How to Plan Your Tiny Home Project

First, let us define what we mean by “backyard tiny home” because we are not talking about “tiny homes on wheels” that don’t come with a plan for last night’s dinner…

What’s the difference between this two tiny homes?


A backyard tiny home is a residential building code compliant structure often referred to as an Accessory Dwelling Unit (ADU), granny flat, backyard cottage, micro-cottage or even a casita in Southern California. The homes are typically smaller than the existing “big” home on the property, making them relatively tiny. Often they can be up to 900 SF, much bigger than the ~150SF homes seen on Tiny House Nation. 

However, the biggest difference between what we build and the image you may have in your mind is that a backyard home must home comply with state building codes.  This means it’s secured to a foundation, connected to utilities (sewer, water, electric), and is thoroughly insulated like a normal, standard house. (And, in fact, with the ADUs we build, it will probably be much better insulated than your current home.)

Interestingly, this does not mean that it can’t also be street legal. This will be the subject of another post. 

Ok – Moving on to the purpose of this article. How does a homeowner plan and then build a backyard tiny home

Step One: How will you use the backyard tiny home?

Nobody starts a project like this without a good reason for doing it.. Here are a few of the more common uses:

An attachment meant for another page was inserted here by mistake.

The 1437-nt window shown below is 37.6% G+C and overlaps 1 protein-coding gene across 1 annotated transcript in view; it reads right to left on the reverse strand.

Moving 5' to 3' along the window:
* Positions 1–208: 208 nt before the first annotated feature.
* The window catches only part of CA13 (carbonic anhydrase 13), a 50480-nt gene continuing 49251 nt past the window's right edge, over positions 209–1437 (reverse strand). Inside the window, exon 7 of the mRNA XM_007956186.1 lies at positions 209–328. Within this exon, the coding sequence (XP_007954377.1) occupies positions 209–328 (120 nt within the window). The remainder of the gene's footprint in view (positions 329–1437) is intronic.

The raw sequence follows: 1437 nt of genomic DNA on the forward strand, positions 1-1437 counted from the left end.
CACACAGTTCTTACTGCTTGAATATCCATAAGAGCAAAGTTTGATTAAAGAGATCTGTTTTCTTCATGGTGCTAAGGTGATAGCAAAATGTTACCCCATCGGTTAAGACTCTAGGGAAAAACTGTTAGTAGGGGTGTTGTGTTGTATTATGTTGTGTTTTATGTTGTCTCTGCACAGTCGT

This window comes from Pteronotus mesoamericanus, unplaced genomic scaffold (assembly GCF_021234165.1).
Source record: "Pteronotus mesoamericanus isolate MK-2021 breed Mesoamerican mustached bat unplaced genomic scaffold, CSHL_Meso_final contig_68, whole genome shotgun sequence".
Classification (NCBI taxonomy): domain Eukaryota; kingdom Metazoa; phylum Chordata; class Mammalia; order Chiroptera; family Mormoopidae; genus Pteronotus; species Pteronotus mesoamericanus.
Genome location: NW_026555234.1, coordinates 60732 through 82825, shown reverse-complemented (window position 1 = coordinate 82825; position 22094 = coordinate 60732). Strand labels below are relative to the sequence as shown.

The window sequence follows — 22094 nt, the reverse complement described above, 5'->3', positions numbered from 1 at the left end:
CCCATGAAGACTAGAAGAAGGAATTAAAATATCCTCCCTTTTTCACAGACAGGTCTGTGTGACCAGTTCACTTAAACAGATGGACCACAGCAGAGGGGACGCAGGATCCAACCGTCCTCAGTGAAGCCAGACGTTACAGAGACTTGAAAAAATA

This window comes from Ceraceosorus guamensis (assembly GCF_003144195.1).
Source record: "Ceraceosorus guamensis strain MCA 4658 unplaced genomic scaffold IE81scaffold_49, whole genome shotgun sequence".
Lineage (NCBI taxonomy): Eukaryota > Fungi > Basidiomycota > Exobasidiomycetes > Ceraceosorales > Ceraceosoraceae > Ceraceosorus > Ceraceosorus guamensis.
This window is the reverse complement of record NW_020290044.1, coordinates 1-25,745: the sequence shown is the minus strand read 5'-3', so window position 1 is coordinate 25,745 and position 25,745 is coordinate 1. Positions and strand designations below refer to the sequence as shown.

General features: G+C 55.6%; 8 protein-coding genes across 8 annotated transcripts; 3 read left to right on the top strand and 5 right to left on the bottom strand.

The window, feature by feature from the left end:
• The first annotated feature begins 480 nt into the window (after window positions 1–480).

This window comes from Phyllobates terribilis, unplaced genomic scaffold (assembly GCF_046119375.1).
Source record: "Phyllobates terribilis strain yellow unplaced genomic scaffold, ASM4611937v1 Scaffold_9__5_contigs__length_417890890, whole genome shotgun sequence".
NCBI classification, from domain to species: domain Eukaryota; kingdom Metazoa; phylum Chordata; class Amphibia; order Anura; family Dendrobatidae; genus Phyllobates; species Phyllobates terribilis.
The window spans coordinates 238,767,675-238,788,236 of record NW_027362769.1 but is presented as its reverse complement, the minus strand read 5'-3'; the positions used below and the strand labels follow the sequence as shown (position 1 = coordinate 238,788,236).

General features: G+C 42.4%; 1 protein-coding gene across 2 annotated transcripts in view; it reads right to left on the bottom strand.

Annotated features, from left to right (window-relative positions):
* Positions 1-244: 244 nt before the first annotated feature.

Aging Parents: 

The biggest increase in renters and single-member households are seniors, who are also known as somebody’s grandparents. These grandparents are using new zoning bylaws to build a separate home (aka, “detached ADU”) on their children’s properties to save money and be closer to their family. Until recently most of these dwelling units had to be attached to the existing home. That has changed, which makes this option more palatable. We’ve heard families call these homes close, but not too close. 

Parents Helping Adult Children: 

Given the high cost of housing, construction, and land many children cannot afford to live in the communities in which they grew up. Aging parents have begun downsizing into their backyards and selling their old “big” house to their children.

Caring For People With Disabilities: 

There is a huge population of adults with a disability that could live independently if they stayed close to family. A backyard home creates the opportunity to give these persons their own space, the dignity of their own front door and keep their family close enough to provide love and care.

Veterans Housing Veterans: 

There is an ENORMOUS opportunity to house pair Veteran homeowners with Veterans that are either homeless or having trouble finding a safe, comfortable place to live. Beyond housing, this approach to providing Veteran housing would create opportunities for mentorship and help Veterans integrate back into their communities. 

Full-Time Office & Part-Time Guest House: 

For those of us that work from home a backyard home can act as an office and guest house. When family or friends come to visit the office can be set up as a guest house. In most towns, it can even be used for Short Term Rentals, which create the opportunity to completely offset the cost of the space.

As a Rental Unit: